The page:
First broadcast 1-9/2/82 starring Peter Davison
For me, Kinda neatly demonstrates what makes Peter Davison’s Doctor so lurveable: he potters into a situation, creates problems for his companions (or they create them) and bumbles along trying to save himself and his chums. Not trying to save the or even a world.
Indeed, his arrival has instigated this story – the appearance of the
Mara – so it’s only right that he should clean up after himself. What I appreciate most about Kinda is
the layered storytelling that’s going on. Sure some people, including
the writer of the story (pah! what does he know??) will have you believe
that it’s about Buddhism but, for me, the main theme of the story is
There is another thread of failed colonialism, which starts very
strongly and illustrated so expertly in Richard Todd’s performance (a
neat slice of intertextual casting, having been so very British in The Dam Busters)
who goes from stout Englishman to wide~eyed loon, reflecting the fall
of the Empire. The indigenous people of Deva Loka, the titular Kinda,
are the “primitives” being introduced to civilisation. But, of course, they have all the power here.
Anyway, back to the drugs, man.
The “dream” sequences featuring Tegan, so trouser~tighteningly
well-played by Janet Fielding, and Dukkha evoke the typical Eighties
youth orientated drug scare tactics; made~up with red eyes (and mouth,
no less). Eerie scenes, lit and digitized like a David Bowie video, show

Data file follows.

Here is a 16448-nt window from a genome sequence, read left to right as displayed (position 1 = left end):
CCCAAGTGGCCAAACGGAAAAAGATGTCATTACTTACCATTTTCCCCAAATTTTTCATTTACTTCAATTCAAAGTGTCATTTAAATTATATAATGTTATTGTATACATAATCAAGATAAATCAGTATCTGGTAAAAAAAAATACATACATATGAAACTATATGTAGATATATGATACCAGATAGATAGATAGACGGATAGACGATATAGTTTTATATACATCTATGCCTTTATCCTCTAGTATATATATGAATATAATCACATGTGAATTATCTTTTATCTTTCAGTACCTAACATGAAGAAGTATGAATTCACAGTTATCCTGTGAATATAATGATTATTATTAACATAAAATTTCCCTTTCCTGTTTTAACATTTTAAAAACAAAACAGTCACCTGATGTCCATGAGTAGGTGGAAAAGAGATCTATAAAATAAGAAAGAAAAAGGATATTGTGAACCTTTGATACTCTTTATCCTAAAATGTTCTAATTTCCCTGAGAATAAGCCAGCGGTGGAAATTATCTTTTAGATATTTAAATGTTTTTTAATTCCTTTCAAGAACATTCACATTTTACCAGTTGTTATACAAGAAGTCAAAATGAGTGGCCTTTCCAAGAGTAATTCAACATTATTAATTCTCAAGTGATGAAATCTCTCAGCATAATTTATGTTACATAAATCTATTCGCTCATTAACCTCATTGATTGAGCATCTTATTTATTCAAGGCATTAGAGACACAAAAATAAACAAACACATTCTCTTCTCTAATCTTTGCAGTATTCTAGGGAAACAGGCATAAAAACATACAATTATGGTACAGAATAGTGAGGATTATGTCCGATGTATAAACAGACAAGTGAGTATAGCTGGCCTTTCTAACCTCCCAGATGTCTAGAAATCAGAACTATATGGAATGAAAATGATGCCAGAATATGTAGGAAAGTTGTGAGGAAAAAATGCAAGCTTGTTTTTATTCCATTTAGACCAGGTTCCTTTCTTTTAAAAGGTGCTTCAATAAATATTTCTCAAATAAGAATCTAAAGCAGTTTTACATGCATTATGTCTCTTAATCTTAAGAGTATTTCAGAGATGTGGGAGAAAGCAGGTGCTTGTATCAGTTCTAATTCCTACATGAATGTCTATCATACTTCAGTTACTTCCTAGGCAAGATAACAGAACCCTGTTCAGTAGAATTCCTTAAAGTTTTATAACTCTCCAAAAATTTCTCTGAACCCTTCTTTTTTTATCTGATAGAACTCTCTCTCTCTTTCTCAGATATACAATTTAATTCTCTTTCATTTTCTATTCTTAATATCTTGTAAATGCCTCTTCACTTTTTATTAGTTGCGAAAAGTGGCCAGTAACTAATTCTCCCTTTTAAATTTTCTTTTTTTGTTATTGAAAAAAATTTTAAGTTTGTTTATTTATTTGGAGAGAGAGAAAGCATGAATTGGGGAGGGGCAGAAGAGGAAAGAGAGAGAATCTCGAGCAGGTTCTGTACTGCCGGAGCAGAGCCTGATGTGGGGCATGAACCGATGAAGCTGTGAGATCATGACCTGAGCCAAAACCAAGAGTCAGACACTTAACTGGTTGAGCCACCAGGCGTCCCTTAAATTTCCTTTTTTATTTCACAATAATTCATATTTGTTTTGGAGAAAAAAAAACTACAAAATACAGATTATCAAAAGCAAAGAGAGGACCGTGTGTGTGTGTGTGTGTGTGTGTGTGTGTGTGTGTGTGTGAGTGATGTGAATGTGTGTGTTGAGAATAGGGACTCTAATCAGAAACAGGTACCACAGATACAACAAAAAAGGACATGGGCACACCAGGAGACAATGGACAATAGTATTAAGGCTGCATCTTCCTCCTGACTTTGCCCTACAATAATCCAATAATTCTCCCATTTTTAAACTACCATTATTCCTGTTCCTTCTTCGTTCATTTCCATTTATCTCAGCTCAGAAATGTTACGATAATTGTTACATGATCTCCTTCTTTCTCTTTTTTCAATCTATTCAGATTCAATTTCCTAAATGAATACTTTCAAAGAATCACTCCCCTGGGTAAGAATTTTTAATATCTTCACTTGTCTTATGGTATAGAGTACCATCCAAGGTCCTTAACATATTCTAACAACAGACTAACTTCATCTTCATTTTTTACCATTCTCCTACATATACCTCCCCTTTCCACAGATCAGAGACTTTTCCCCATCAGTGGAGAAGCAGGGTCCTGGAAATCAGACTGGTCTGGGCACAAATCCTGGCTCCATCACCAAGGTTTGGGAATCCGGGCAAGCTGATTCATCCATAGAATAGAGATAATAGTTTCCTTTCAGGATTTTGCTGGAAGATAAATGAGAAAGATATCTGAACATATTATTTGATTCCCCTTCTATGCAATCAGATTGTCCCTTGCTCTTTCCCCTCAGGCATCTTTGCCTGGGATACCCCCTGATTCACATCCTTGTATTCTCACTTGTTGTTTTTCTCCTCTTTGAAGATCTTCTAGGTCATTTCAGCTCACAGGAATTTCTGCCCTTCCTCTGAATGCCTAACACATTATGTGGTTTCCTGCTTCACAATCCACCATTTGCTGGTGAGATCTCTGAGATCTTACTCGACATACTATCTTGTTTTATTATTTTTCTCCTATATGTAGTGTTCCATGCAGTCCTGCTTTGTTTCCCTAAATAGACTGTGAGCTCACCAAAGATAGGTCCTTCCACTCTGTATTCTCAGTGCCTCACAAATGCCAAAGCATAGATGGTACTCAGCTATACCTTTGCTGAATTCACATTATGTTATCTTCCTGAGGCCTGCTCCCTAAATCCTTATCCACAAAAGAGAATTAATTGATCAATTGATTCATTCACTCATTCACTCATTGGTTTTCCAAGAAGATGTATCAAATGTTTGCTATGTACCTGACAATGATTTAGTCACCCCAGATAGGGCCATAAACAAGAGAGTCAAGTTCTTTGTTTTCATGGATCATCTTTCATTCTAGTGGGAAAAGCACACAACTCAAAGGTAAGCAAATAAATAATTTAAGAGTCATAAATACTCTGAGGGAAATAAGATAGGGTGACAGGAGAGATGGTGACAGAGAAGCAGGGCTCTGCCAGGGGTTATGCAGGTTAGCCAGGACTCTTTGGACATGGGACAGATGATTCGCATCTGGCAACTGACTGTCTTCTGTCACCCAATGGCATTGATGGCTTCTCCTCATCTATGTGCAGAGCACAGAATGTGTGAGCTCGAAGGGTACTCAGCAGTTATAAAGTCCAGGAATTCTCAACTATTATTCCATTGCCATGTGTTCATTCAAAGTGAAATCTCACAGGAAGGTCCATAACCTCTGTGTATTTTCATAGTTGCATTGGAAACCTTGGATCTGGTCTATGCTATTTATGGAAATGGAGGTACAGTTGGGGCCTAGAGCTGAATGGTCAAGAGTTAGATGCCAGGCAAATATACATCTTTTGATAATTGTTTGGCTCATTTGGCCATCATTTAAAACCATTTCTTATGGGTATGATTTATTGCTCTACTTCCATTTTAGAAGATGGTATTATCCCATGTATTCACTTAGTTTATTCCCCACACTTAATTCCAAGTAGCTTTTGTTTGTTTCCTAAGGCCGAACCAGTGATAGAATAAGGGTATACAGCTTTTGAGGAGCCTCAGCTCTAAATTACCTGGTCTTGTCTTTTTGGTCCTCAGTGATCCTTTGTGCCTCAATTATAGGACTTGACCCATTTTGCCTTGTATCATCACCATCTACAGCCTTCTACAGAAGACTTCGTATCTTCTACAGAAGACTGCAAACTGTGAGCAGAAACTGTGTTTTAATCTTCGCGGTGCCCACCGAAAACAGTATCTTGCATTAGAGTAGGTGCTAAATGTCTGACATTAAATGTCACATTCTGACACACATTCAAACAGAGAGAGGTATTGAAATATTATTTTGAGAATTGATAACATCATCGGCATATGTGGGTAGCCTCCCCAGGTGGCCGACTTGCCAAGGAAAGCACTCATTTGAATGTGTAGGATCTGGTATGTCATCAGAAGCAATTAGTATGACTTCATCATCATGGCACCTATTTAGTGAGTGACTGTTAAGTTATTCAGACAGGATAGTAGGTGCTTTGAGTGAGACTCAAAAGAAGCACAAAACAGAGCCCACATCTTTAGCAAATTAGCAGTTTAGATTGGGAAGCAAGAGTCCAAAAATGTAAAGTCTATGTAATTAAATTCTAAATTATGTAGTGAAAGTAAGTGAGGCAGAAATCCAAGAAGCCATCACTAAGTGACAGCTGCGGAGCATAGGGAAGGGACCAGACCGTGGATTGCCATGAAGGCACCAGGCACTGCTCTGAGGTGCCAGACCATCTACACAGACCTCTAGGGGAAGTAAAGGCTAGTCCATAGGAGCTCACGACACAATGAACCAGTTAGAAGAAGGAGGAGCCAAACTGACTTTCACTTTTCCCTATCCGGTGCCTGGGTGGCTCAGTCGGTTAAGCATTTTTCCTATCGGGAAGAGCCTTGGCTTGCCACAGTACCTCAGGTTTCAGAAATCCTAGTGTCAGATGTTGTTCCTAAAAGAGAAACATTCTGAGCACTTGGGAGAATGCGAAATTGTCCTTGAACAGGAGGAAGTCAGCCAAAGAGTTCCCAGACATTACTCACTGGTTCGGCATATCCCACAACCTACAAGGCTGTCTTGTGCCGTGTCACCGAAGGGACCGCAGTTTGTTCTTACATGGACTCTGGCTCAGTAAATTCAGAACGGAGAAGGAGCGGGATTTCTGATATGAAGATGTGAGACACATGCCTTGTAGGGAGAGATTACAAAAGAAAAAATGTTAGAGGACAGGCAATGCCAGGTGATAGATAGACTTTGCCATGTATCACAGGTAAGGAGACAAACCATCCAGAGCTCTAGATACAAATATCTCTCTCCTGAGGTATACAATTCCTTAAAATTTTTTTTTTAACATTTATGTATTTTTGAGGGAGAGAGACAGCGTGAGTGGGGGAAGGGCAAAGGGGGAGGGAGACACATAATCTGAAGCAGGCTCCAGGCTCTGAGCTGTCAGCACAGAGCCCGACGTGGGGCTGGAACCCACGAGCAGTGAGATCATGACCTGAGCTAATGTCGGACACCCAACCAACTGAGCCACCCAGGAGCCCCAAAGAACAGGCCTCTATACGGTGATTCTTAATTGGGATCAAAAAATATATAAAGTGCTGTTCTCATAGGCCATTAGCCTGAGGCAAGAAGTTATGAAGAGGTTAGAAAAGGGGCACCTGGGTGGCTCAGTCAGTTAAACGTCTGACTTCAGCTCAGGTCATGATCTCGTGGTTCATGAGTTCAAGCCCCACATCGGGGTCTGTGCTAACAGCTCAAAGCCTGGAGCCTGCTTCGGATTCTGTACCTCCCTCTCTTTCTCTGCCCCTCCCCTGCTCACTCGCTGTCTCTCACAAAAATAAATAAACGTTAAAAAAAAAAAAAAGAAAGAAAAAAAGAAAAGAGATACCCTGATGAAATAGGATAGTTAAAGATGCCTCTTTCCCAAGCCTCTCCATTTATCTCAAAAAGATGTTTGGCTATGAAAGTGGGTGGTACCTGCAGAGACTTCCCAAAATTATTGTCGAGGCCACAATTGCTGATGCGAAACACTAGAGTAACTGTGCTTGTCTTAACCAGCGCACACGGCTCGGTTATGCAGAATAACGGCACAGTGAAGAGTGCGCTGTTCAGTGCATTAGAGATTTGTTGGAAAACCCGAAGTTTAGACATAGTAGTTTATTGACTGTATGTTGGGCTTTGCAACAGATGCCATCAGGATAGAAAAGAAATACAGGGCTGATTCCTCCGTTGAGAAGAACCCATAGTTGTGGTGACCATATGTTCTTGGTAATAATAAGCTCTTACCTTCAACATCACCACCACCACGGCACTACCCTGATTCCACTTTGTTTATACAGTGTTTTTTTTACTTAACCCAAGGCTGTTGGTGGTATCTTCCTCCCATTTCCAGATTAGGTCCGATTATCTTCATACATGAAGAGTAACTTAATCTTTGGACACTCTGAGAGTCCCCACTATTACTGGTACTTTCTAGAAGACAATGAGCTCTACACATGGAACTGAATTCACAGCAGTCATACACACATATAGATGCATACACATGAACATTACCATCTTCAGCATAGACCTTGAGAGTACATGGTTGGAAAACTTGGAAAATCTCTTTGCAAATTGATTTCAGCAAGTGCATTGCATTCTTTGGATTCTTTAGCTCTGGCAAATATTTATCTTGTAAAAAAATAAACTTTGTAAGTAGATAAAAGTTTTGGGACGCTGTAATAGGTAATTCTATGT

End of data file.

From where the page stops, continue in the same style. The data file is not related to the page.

the addiction spreading from one addict to another. I mean, could the
snake be any more like a
needle? It carries the “drug” (the Mara) from one user to another. Once “infected”, Tegan moves to spread her euphoria to the rest of the
Of course, when discussing the cast, I have to mention Simon Rouse (pictured right), whose Hindle doesn’t need drugs to act like a madman. Rouse delivers simply one of the best performances in the history Doctor Who.
If his spine~chilling cry of “Mummy!” doesn’t have you gasping then his
utter breakdown with the line “You can’t mend people!” will have you
wondering why he squandered his life in The flippin’ Bill (no offence, however, to all the wonderfully talented people involved in that show, *coughs*).
An amazing and truly memorable portrayal of an unhinged character
without taking it too far and yet, at the same time, taking it so far. Like a number of stories in this Top Ten, Kinda is one with an astounding guest performance.
The rest of the cast are no slouches either with some very strong female characters in there such as the double team of Karuna and Panna (played so effectively by Mary Morris) and the effervescent Nerys Hughes as chum-of-the-Doctor, Todd. She made for a very sympathetic and interesting companion for the Time Lord, almost his equal. (And did I detect some kind of non-scientific chemistry between them? I think I did.) A great shame that Hughes never returned, a formidable companion she would have been.
Then there’s the brilliant set design from the aforementioned nihilistic and barren nightmare sequences to the luscious yet otherly world of Deva Loka. It may not be up to the incredibly high standard of Planet of Evil, also in this Top 50, but, despite the studio lighting, video format (as opposed to Evil‘s film seqences) and the odd studio floor being visible, it’s still a gorgeous and alien world. Those wind chimes (and their sound) still give me the willies.
Kinda haunted me as a child and the imagery lived with me for many, many years. And now, as an adult (well, almost), I can savour the many nuances of the production, perfect performances and the layered storytelling taking place. Oh, and it’s got a young Johnny Lee Miller in it – what more could you possibly want!